I believe there really are two completely different – and acceptable – ways to approach a race: for a PR performance or for fun. And lately I’ve just been choosing the fun route. I make a lot of jokes about being lazy and unmotivated, but in all honesty I have been putting in some good mileage over the past few months. I even broke a few weekly mileage PRs. But I actually have mindfully chosen to spend my miles elsewhere besides on the path toward the half marathon race. Or any race, really (I apologize in advance, Born to Run 50K). Instead I have been doing a great deal of group running (and beer drinking), and have come to love it so much more than running solo. I have also been spending a lot more time in the hills, which are often steep enough to require hiking, so running has sometimes taken a back seat to those amazing views of the mountains and the ocean from up above. I have rekindled my love for practicing yoga and skipped quite a few runs to hit up a class…or to recover from one. I have taken the opportunity that my new home and lifestyle has afforded me, to discover new things I love about running. And to seek out new ways to keep from burning out while keeping my mileage high enough to be able to wing a half marathon….you know…if the day ever called for it. I am most definitely enjoying this new more laid-back view of training running, no doubt about it.

But don’t worry, I’ve still promised myself that I’ll train harder and PR at the America’s Finest City half marathon. Why? Well, because I’ll never learn, that’s why. The curmudgeons in  my belly are already shaking their heads.


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Ice {Prompted}

The following post is part of what I hope will be an ongoing writing exercise that my friend Kathy and I have decided to undertake together. We are currently choosing topics from a list of prompts that can be found here. I intend to use a varying array of writing styles and techniques, and to limit my editing. Therefore many of these posts may not look anything like the rest of the stuff I write on this blog. I’m okay with that, if you are. I invite those of you with blogs of your own to participate with us! But if you’re not into it that’s okay too. I’ll title these posts differently so they are easy to skip past if you wish to do so. And as always, thanks for reading!

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ice

Ice is often portrayed in a negative light. You may have been compared to ice at some point in your life. You may have described someone else as having an “ice-cold heart,” or heard someone be criticized for giving an “icy” cold stare. Used in this way, ice is a metaphor for emotional detachment or unwelcoming. Ice also has an air of danger about it: electricity-halting ice storms, sheer walkways and sneaky black ice are side effects of winter in the cooler climates. You have likely slipped on the slick stuff at least once in your life, and learned to be wary of its presence on the roadways.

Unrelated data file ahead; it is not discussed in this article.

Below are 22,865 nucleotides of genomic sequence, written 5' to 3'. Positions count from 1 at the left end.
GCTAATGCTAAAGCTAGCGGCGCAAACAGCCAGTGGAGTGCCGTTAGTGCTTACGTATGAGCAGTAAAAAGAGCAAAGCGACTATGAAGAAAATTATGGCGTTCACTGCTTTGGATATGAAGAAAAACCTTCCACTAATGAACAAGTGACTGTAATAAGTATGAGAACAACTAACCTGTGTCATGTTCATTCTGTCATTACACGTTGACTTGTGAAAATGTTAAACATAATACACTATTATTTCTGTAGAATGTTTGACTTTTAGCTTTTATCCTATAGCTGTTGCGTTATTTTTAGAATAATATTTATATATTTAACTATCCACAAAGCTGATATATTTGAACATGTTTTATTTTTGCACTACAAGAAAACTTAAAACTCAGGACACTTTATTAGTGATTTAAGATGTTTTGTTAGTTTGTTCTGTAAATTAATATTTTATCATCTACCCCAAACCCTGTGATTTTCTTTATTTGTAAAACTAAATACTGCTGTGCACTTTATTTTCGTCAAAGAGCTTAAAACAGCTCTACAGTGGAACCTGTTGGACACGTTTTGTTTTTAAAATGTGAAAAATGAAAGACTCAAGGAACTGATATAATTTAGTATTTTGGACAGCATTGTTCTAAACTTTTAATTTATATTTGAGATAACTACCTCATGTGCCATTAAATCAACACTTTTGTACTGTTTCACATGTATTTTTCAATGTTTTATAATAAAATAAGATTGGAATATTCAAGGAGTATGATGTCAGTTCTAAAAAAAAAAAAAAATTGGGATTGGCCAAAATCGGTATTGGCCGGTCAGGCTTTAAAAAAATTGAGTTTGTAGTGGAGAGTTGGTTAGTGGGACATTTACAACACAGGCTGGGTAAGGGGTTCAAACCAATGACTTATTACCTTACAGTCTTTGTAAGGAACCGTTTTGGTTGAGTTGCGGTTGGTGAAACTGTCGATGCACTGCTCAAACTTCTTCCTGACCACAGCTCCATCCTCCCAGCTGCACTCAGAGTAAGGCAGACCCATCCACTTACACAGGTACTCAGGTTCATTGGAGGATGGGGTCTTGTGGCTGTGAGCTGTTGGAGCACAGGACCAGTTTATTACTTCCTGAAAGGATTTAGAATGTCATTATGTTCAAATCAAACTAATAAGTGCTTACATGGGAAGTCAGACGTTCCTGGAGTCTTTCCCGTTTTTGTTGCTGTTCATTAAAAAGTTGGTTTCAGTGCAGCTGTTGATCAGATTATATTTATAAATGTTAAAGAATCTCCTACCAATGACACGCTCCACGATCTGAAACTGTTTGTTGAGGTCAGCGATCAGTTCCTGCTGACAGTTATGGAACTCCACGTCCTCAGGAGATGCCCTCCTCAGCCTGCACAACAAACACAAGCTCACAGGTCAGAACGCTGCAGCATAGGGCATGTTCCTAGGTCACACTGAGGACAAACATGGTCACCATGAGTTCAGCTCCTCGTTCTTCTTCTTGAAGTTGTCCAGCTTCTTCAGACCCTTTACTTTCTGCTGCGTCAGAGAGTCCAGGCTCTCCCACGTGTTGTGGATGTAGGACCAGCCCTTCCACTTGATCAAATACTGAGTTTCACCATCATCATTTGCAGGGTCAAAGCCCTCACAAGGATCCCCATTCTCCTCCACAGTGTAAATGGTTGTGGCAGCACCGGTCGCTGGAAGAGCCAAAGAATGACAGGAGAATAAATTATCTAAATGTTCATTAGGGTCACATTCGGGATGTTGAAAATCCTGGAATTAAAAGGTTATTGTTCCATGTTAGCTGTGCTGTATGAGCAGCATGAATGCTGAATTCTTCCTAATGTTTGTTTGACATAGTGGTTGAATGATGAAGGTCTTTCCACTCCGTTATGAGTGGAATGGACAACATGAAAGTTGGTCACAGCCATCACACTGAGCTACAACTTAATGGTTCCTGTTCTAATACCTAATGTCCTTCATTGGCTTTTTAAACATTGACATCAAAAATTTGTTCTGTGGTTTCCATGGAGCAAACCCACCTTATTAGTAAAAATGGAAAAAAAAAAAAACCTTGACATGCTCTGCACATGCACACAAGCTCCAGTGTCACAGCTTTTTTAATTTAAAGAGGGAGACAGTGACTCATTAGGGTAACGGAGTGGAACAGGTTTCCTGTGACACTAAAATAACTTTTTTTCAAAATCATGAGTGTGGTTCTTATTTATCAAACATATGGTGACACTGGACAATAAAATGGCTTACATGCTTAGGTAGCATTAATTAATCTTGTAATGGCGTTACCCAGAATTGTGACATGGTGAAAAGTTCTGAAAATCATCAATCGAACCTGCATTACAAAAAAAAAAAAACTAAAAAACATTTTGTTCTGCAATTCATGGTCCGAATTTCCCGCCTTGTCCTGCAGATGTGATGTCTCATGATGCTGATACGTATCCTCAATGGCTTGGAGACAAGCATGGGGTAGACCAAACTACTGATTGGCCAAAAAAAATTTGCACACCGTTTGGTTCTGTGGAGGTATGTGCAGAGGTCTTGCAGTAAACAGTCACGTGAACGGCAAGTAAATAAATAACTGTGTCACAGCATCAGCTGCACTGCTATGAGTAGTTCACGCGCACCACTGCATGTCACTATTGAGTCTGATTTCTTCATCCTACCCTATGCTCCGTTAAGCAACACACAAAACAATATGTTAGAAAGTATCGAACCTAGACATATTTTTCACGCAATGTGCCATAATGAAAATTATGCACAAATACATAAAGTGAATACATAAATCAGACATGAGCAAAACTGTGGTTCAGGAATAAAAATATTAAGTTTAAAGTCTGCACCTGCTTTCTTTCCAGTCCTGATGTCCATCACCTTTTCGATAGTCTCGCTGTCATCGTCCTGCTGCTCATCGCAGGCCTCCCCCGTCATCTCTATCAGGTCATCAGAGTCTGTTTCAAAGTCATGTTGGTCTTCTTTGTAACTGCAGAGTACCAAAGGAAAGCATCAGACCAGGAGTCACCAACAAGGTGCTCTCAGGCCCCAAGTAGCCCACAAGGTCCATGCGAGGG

But you’ve forgotten that ice is an exceptionally beautiful phenomenon. At zero degrees Celsius, H2O molecules expand and form patterns that cease fluid movement…just like that. Ice crystals fall from the sky in ornate, unique arrangements. Slowly freezing water drips down off the edges of rocks and buildings to form those characteristic transparent stalactites that we all call icicles. Ice blankets the earth in sheer mirrors. It forms glaciers that move like slow creatures, carving giant canyons into the rock that formed our world.

Ice is incredibly patient, and it is incredibly strong. While water is highly penetrable, allowing anything at all to pass through it, pollute it and drain parts of it away, ice is impermeable. Ice is a barrier, a stronghold. Ice can preserve things inside its frigid core for centuries, until it melts or is discovered by some curious scientists. Ice expands things that are stronger than human hands can build. Ice is a silent rogue: it can cause movement, changes and even destruction one day, and then melt away on another, leaving not a single molecule of evidence behind.

Ice can be our frosty companion. It allows us the benefits of walking across lakes without falling in. Ice can shield us from the wind and it can even insulate us from the cold. Ice chills out our drinks, cools down our bodies, and preserves our precious food supply. Ice allows somebody in New Jersey to receive an organ transplant from California.

Ice is probably kinder than most people realize.  It tends to love in the harshest of ways, but it still cares. Ice is a mercurial companion, able to slice us and heal us at the same time. Like all of the most beautiful things in nature, ice is as placid as it is violent, as beautiful as it is dangerous. Ice is your cruelest friend and your most benevolent mother.

Smile the next time somebody calls you ice cold. A lukewarm bath has nothing on you.

  • Ice {Prompted} (riverramblings.wordpress.com)